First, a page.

The Phone Fog Challenge: How Many Types of Trees Do You See?
Deep in the age of cell phones and headphones technology, we submit two vital senses to growth and enlightenment: sight and hearing. We willingly hand them over to Snapchat, Spotify, and Instagram while trekking between classes. I personally see the learning environment as crucial to an academic journey as lessons and professors, but it could be argued that a lot of that goes unappreciated.
Our time here is short, and taking in the beauty of the landscape can slip right between our fingers when we are busy texting instead of taking glances around. We indulge so deeply in a world that is not our own when we stare down at our phones. That can cause us to lack a sense of pride in our academic atmosphere.
I’m not trying to be self-righteous here; I am more than guilty of being engrossed in my phone as I slog through the days. But I’m determined to improve, and I’m inviting you to join me. I offer this as a challenge: How many different types of trees can you find on campus grounds? This could be as simple as your stroll from the library to your dorm, or as complex as a full quest around campus.
Regardless, I don’t want you to see this as a scavenger hunt of sorts; I think that defeats the purpose of discovery. By channeling in only to find a specific object or objects, all other scenic beauties can fall to the wayside. If you go on a mission to find all of Arcadia’s campus sculptures, do you take into mind the bushes or the animals you’ve passed to get there? It can be easy to miss things you aren’t looking for.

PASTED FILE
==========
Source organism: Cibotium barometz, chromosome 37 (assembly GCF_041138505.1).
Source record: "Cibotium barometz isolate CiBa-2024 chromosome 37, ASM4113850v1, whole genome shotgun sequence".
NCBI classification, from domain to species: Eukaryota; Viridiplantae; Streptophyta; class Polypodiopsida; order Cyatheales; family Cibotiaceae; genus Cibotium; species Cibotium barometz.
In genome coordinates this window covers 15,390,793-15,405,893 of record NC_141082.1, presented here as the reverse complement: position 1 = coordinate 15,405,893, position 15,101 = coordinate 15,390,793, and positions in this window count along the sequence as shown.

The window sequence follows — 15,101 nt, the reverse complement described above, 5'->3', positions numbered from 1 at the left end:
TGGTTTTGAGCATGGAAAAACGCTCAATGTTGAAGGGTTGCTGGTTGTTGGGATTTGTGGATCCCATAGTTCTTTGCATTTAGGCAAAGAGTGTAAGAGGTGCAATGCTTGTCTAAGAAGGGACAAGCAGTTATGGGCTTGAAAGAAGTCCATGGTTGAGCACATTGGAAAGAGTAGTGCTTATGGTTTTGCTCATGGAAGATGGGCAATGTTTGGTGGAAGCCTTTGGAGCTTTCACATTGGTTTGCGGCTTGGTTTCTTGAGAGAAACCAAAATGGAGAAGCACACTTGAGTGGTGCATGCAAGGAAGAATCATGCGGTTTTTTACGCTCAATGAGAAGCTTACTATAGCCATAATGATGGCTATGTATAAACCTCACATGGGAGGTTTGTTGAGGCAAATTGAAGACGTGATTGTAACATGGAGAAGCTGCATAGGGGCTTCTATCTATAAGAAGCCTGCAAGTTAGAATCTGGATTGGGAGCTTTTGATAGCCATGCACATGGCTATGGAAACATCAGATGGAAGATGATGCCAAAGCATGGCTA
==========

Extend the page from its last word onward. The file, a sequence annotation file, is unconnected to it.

I see trees as a resource abundant enough on campus that with any given glance, you can appreciate plenty of other aspects of nature and architecture. You can see a tree from almost any spot on campus, but you can see so much else without even having to move. Maybe you watch the trees by the Walk of Pride sway and see the Castle from a whole new perspective. Stay in that moment, take it in, and reflect.
The environment around you has a voice. Sorry Airpods, but you can also be at fault for the loss of that immersive campus experience. There are so many times where I would skate around campus and just hear passing conversations that seemed so fascinating, I would want to jump in myself. It could even be the birds chirping or the trees rustling that make Arcadia such a unique campus to explore day to day.
The word “Arcadia” itself refers to bountiful and unspoiled nature, and it seems like that aspect of the university can be lost at times. I hope everyone can appreciate Arcadia’s magical campus in a new light by finding some time to look around and discover the beauty here.